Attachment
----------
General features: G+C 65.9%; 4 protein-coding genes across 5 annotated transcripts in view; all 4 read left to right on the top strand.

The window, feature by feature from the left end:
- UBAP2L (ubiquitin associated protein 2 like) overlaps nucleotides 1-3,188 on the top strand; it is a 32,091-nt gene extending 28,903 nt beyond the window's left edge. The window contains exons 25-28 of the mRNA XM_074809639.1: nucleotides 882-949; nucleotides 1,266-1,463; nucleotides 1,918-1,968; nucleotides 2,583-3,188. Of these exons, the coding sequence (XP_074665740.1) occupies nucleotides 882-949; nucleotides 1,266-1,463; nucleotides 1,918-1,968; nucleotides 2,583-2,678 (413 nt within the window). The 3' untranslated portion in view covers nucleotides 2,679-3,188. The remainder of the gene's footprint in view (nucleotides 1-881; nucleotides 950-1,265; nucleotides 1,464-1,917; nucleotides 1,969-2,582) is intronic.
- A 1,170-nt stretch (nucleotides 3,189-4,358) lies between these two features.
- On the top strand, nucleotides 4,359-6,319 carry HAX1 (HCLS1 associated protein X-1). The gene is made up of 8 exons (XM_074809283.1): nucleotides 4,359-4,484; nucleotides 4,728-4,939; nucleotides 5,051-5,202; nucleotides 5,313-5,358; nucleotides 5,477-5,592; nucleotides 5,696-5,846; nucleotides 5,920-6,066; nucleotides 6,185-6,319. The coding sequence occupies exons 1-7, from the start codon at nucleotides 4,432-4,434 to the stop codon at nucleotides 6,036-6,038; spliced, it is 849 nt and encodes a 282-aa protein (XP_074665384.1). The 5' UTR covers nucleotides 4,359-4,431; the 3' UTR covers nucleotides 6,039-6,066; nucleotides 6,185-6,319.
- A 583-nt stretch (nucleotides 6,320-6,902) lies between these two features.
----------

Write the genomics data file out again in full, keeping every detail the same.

General features: G+C 65.9%; 4 protein-coding genes across 5 annotated transcripts in view; all 4 read left to right on the top strand.

The window, feature by feature from the left end:
- UBAP2L (ubiquitin associated protein 2 like) overlaps nucleotides 1-3,188 on the top strand; it is a 32,091-nt gene extending 28,903 nt beyond the window's left edge. The window contains exons 25-28 of the mRNA XM_074809639.1: nucleotides 882-949; nucleotides 1,266-1,463; nucleotides 1,918-1,968; nucleotides 2,583-3,188. Of these exons, the coding sequence (XP_074665740.1) occupies nucleotides 882-949; nucleotides 1,266-1,463; nucleotides 1,918-1,968; nucleotides 2,583-2,678 (413 nt within the window). The 3' untranslated portion in view covers nucleotides 2,679-3,188. The remainder of the gene's footprint in view (nucleotides 1-881; nucleotides 950-1,265; nucleotides 1,464-1,917; nucleotides 1,969-2,582) is intronic.
- A 1,170-nt stretch (nucleotides 3,189-4,358) lies between these two features.
- On the top strand, nucleotides 4,359-6,319 carry HAX1 (HCLS1 associated protein X-1). The gene is made up of 8 exons (XM_074809283.1): nucleotides 4,359-4,484; nucleotides 4,728-4,939; nucleotides 5,051-5,202; nucleotides 5,313-5,358; nucleotides 5,477-5,592; nucleotides 5,696-5,846; nucleotides 5,920-6,066; nucleotides 6,185-6,319. The coding sequence occupies exons 1-7, from the start codon at nucleotides 4,432-4,434 to the stop codon at nucleotides 6,036-6,038; spliced, it is 849 nt and encodes a 282-aa protein (XP_074665384.1). The 5' UTR covers nucleotides 4,359-4,431; the 3' UTR covers nucleotides 6,039-6,066; nucleotides 6,185-6,319.
- A 583-nt stretch (nucleotides 6,320-6,902) lies between these two features.